Sometimes I’m Incredibly Stupid

Loki has a reputation for being scary.

Sometimes he’s just casually spooky, like when a suspiciously relevant Tori Amos album gets knocked off the top of your CD player even though nothing could have realistically disturbed it, or you blow out a candle and the turtle shell you hung up on the bookcase goes flying. After a while you get used to that and learn to feel the special blend of blessed and annoyed when a statistically illogical number of peregrine falcons or crows hang out in your yard laughing at you.

Then you also get those frightening but not damaging moments where, being cocky and thinking you’ve got this discernment thing down, you stupidly say “prove it.”

And then there’s the existential dread when he starts putting some serious effort into you. Your boundaries start getting pushed, you have to cut out pieces of yourself that have gone necrotic, you have to learn to pick yourself apart and try to put yourself back together again.

Humans are not Ikea tables, so every part of this sucks.

Ironically I’m really good at Ikea furniture.

That’s the one this post is about.

About four years ago, knowing that I was slacking off and wondering how bad it was, I decided to ask Loki if he had anything planned like these trials I kept hearing about. All I got was “it starts in March and peaks in May.”

Things were fine at first, and I was excited about this information, until I let my mind wander and reached the worst possible implications for what kind of trial that would be, reaching the conclusion that my life would be destroyed and all the mundane, non-spiritual things I valued would be ripped away from me and I’d be subjected to the whims of some being that I had no control over and still wasn’t entirely sure was real.

I still didn’t have this discernment thing down, clearly.

Around March, I freaked the fuck out. Took apart my altars, slashed my runes, burned all the paper items, and either put all the jewelry and utilitarian items in a box and hid it, or tried to find a way to repurpose it. I ran screaming from faith and from this supposed trial that was planned for me. The shame was crushing, but I decided to be a noncommittal agnostic again and look into Unitarian Univeralism, figuring that the truth wasn’t where I thought it was and I’d try a Whitman’s Sampler kind of approach. I’d kinda fallen into the Heathen thing, anyway.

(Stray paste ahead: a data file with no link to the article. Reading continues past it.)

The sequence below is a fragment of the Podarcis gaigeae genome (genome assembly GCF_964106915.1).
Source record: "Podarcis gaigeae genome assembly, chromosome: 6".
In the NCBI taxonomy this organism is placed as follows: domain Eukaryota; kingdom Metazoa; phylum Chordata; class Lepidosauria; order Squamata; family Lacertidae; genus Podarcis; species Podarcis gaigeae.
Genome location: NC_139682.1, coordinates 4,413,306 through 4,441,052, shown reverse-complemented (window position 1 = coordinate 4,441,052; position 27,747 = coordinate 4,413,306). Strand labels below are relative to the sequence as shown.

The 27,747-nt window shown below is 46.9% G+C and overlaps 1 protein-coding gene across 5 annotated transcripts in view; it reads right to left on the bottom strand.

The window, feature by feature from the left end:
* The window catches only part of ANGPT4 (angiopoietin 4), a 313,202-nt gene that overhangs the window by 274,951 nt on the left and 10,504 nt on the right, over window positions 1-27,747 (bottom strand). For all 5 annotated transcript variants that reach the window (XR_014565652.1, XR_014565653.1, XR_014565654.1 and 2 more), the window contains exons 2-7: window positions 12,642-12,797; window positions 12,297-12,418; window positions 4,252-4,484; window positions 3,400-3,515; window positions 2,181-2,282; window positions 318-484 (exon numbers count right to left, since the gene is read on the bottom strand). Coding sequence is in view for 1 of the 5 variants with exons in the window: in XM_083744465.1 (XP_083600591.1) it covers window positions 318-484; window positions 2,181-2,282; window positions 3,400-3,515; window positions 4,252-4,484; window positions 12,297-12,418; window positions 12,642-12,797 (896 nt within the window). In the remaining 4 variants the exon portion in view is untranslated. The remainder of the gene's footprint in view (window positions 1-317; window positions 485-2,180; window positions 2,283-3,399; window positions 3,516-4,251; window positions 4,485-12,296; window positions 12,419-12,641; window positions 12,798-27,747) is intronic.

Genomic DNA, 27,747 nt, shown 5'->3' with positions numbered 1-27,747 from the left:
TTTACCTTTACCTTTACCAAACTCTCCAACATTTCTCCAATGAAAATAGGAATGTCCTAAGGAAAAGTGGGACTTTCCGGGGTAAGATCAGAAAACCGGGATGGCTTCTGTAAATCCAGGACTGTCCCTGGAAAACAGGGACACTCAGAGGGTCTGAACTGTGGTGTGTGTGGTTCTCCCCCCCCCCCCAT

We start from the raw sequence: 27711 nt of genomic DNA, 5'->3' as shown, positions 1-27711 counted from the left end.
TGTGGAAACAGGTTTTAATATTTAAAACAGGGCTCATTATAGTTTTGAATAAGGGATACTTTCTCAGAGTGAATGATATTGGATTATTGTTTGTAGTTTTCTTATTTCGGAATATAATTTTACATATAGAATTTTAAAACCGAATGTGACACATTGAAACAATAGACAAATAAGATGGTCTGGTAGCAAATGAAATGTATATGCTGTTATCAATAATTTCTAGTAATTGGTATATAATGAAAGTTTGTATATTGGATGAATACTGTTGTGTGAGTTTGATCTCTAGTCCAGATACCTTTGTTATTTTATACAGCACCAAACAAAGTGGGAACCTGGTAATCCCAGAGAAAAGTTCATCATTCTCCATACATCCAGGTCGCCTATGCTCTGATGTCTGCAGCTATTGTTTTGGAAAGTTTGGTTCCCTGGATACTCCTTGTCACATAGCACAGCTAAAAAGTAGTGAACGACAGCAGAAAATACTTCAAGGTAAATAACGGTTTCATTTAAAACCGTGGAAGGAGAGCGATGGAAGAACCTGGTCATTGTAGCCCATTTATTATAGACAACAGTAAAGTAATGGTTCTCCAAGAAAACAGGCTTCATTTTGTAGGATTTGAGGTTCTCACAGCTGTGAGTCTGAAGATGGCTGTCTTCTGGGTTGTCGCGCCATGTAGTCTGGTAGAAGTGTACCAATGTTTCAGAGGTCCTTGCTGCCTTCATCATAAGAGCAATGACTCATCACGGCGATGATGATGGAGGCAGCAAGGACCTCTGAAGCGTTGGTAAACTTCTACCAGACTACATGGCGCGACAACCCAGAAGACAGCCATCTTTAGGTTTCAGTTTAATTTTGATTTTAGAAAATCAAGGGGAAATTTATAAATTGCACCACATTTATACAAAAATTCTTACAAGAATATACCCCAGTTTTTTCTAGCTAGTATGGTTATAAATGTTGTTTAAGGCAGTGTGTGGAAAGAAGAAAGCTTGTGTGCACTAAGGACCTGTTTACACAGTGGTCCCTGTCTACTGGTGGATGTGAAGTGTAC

March went by, April came, and I felt conflicted on bypassing the modern practice of making April First Loki’s Day, but I am a stubborn ass and refused to go back. The woman who had basically been my elder at the time (who I have regrettably lost touch with) was baffled but sympathetic, and did her best to provide me spiritual-but-not-religious resources for working with fear.

And then the falcons started showing up.

Initially I thought it was just interesting when I would go out to the patio with my dog and a cup of tea, and a falcon would land in the ash tree branch that dangles directly overhead. I took my dog inside and stared at that bird from my kitchen sink until it went somewhere else. On day one my concerns were purely mundane. I didn’t want a large (peregrines are shockingly huge up close) and capable bird of prey going after my then-10-pound shih tzu.

After the second day in a row, I started to wonder if it meant something, and decided to talk. I asked –duly embarrassed–for 3 more to confirm this was Loki.


The third day in a row, I was suspecting that I was going to get the 5 falcons I asked for as confirmation, and started emotionally preparing to go back and accept whatever punishment was awaiting me. I hadn’t knowingly sworn an oath, but had done a few things that would easily be interpreted as accidentally agreeing to something, and I had outright broken at least one implicit agreement.

Day four, I took out the items and started rebuilding the altars.

On day five, expecting my fifth falcon and not seeing it in the usual place, I started freaking out again. Clearly, my anxiety-mangled brain said, I had fucked this up. I was not going to be forgiven. I would be shunned, or spiritually outlawed, or whatever.